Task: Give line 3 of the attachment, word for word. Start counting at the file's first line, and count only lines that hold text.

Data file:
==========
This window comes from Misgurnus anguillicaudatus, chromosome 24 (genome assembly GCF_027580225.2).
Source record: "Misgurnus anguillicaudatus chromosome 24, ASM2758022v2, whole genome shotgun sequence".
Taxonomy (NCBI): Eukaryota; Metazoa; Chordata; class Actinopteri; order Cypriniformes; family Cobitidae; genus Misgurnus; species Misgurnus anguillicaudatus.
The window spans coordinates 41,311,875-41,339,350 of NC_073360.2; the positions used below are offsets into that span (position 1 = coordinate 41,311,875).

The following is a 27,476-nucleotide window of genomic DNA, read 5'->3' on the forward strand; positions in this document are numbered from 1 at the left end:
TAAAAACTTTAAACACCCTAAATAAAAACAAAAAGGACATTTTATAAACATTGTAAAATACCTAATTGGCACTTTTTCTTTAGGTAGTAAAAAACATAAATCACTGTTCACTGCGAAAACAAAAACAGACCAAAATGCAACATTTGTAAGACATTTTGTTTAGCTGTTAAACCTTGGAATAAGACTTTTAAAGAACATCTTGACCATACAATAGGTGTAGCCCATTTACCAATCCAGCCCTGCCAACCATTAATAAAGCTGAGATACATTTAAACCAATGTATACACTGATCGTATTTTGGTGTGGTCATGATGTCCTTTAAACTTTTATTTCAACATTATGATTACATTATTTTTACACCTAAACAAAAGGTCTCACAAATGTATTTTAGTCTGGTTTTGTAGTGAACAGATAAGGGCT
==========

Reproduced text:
Taxonomy (NCBI): Eukaryota; Metazoa; Chordata; class Actinopteri; order Cypriniformes; family Cobitidae; genus Misgurnus; species Misgurnus anguillicaudatus.